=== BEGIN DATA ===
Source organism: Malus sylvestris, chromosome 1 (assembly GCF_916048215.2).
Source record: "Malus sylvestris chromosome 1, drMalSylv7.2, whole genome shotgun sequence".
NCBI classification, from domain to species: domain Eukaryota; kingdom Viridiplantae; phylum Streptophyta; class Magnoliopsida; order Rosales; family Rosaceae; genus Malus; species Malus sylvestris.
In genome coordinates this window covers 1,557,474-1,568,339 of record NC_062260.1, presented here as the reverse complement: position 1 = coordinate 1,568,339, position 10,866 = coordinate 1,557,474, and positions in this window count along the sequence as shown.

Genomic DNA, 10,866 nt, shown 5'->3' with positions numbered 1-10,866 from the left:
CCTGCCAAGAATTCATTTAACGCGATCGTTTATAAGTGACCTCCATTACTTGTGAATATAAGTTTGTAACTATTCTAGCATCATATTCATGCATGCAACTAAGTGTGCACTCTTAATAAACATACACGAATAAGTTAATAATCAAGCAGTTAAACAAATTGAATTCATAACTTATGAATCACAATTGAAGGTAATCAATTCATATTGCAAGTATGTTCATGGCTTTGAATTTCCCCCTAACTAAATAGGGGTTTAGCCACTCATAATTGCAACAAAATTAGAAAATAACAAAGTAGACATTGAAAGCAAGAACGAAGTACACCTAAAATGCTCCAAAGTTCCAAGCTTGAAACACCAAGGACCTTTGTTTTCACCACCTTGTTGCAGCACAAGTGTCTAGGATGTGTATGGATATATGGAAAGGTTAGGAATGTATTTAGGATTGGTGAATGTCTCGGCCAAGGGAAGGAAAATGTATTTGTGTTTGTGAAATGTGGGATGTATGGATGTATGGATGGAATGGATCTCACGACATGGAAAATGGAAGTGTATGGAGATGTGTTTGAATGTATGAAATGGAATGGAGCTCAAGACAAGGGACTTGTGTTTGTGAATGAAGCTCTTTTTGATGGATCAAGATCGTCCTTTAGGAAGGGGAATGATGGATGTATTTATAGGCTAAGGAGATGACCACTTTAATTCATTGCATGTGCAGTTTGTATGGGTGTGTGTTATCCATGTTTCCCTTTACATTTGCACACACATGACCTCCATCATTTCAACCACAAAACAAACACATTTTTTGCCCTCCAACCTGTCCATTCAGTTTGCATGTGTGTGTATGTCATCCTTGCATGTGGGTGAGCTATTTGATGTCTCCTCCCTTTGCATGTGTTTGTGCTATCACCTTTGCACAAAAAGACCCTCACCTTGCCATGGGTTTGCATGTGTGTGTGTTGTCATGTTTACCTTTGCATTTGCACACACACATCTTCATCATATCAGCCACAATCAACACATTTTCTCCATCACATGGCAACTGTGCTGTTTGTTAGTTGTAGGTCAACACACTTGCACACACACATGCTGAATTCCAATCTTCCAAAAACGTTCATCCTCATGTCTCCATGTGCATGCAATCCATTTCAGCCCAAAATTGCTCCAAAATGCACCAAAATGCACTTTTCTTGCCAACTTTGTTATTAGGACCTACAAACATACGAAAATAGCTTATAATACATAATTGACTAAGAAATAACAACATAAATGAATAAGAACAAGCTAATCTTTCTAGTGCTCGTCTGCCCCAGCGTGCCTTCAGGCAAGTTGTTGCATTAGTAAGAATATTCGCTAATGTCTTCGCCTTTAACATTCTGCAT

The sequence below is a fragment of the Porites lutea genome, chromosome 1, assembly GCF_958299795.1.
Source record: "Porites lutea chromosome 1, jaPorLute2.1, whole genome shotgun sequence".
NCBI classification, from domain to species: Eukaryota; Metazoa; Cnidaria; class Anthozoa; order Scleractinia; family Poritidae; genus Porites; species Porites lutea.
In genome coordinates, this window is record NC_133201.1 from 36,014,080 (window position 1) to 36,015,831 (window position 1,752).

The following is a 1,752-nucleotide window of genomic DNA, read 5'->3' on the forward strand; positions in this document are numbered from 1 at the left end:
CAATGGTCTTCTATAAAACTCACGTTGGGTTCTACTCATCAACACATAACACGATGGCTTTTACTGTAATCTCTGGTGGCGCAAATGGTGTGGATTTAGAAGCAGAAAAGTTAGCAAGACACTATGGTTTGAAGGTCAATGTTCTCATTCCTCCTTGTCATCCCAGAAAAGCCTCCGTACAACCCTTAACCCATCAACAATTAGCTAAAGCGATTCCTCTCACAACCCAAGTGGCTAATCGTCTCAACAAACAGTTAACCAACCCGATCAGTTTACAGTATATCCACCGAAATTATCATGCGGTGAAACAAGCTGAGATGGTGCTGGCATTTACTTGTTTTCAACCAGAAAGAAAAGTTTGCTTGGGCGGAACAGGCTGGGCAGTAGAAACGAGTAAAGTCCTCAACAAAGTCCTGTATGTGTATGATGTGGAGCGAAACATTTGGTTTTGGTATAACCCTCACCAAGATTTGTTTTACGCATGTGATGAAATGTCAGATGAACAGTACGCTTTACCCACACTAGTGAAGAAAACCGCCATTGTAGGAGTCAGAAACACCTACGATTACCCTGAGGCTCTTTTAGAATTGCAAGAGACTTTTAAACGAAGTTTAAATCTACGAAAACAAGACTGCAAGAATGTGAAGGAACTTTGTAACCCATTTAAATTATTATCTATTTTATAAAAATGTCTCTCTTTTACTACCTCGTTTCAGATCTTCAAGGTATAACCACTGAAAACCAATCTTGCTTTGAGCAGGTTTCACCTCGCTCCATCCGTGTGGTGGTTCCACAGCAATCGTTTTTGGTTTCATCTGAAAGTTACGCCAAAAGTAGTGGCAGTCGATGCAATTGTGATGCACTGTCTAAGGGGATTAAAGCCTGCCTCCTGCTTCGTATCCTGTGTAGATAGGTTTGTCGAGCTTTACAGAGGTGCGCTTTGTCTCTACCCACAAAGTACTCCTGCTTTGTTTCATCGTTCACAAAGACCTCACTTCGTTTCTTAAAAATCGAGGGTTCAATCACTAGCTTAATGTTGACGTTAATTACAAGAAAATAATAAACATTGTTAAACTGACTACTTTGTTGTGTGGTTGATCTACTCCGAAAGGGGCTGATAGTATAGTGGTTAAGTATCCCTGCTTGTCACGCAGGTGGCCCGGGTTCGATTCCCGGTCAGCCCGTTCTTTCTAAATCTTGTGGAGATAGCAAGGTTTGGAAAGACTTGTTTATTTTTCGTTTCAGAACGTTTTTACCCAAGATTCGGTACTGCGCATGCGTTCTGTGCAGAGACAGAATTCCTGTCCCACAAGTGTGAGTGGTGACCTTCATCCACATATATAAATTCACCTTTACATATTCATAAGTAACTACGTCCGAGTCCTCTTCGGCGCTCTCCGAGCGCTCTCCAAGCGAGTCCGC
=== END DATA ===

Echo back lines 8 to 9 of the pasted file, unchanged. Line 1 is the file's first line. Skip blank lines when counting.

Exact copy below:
Source record: "Porites lutea chromosome 1, jaPorLute2.1, whole genome shotgun sequence".
NCBI classification, from domain to species: Eukaryota; Metazoa; Cnidaria; class Anthozoa; order Scleractinia; family Poritidae; genus Porites; species Porites lutea.